I read a 19-page Playboy interview of Saul Alinsky. It was intriguing and frustrating. From it and the in-class discussion that followed, I’ve compiled a non-comprehensive list of questions:
- I am curious why the discussion/introduction to the history of community organizing often begins with Alinksy. Who is being left out and why?
- I understand Alinsky plays a big role and that his model was legitimated by the mainstream, but he was not the first. What does the legitimation of the Alinsky Model mean?
- Does it mean that he spoke a “language” that the mainstream could understand and recognize? If so, what does that mean about what the model offers community organizing?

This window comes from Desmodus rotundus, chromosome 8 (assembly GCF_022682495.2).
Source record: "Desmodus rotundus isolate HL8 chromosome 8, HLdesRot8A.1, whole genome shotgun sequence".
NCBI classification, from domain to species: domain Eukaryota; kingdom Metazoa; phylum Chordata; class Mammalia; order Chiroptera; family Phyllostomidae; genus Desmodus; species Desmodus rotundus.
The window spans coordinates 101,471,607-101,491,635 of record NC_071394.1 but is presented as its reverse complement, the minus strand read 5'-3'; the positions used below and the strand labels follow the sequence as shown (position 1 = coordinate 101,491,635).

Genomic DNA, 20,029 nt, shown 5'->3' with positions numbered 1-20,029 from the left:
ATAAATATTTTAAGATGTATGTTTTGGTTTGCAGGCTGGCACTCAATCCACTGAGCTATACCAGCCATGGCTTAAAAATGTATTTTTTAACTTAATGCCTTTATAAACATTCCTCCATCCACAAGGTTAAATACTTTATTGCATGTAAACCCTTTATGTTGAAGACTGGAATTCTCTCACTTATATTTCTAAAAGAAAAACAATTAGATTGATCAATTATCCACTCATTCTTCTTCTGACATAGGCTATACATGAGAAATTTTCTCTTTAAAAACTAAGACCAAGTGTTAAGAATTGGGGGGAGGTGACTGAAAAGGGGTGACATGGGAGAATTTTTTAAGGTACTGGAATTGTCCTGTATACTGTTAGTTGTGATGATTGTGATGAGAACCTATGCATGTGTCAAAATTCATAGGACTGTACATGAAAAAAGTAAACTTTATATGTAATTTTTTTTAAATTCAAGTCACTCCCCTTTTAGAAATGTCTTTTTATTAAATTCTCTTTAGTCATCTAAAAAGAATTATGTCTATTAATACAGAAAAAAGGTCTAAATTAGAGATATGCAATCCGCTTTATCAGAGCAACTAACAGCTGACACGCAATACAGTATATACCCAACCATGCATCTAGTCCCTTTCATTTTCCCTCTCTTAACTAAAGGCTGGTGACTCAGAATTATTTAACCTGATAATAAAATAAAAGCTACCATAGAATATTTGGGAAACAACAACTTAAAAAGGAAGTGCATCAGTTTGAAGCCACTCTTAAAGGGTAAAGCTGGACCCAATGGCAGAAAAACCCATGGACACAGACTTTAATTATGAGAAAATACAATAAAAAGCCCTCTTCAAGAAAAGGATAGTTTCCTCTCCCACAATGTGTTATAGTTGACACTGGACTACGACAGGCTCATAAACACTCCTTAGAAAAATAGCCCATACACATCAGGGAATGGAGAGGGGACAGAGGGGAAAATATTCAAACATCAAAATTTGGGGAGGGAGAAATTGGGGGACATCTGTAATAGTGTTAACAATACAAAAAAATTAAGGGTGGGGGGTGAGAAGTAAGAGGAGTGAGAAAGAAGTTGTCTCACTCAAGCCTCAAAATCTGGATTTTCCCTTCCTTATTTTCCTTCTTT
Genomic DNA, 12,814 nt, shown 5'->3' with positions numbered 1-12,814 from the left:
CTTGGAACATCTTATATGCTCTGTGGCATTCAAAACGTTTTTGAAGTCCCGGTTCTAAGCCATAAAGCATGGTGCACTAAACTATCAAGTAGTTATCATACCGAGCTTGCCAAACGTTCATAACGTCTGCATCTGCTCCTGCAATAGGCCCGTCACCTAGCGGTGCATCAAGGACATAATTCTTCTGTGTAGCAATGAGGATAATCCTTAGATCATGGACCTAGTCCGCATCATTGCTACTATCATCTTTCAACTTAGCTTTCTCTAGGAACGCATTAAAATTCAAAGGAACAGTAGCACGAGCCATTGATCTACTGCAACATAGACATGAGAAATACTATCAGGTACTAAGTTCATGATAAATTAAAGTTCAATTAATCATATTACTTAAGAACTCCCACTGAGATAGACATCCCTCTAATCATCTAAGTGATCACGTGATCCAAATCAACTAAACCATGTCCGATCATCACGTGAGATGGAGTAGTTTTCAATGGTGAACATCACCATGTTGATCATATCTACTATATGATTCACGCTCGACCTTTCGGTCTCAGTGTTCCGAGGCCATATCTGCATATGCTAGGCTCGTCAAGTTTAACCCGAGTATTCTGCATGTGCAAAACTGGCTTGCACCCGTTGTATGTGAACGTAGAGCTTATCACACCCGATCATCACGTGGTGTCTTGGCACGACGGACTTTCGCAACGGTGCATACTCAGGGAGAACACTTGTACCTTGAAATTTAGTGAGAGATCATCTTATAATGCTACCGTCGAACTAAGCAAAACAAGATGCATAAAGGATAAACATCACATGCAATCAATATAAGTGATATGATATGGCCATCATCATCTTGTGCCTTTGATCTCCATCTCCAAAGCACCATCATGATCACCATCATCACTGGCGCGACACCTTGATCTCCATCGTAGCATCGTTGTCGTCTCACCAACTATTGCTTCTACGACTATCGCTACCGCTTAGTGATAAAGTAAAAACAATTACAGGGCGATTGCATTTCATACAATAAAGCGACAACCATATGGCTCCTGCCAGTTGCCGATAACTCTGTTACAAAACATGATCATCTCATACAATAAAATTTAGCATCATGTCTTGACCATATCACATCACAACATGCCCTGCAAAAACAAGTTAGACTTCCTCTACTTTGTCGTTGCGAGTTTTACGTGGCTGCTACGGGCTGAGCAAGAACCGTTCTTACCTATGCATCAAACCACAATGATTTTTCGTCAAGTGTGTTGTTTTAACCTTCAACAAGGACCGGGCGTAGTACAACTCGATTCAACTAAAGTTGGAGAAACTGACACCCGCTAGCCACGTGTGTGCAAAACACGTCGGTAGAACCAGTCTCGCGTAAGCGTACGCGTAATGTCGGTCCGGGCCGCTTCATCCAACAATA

- If the mainstream recognizes the model, does that lead to the co-optation of the model much like community organizers are co-opted into the system (as was discussed in the readings)? Some Conservative Right’s use the Alinsky model to support their organizing.
- While we know there’s no such thing as pure, what does it mean for a model intended for progress (or betterment?) to be used against itself? Is this akin to fighting fire with fire? (This is where I get very perplexed by the militaristic language/framing.)
- Was Alinksy and his model tokenized to serve a purpose that would ultimately reinforce the system perpetuating oppression? Is that what backsliding is born from?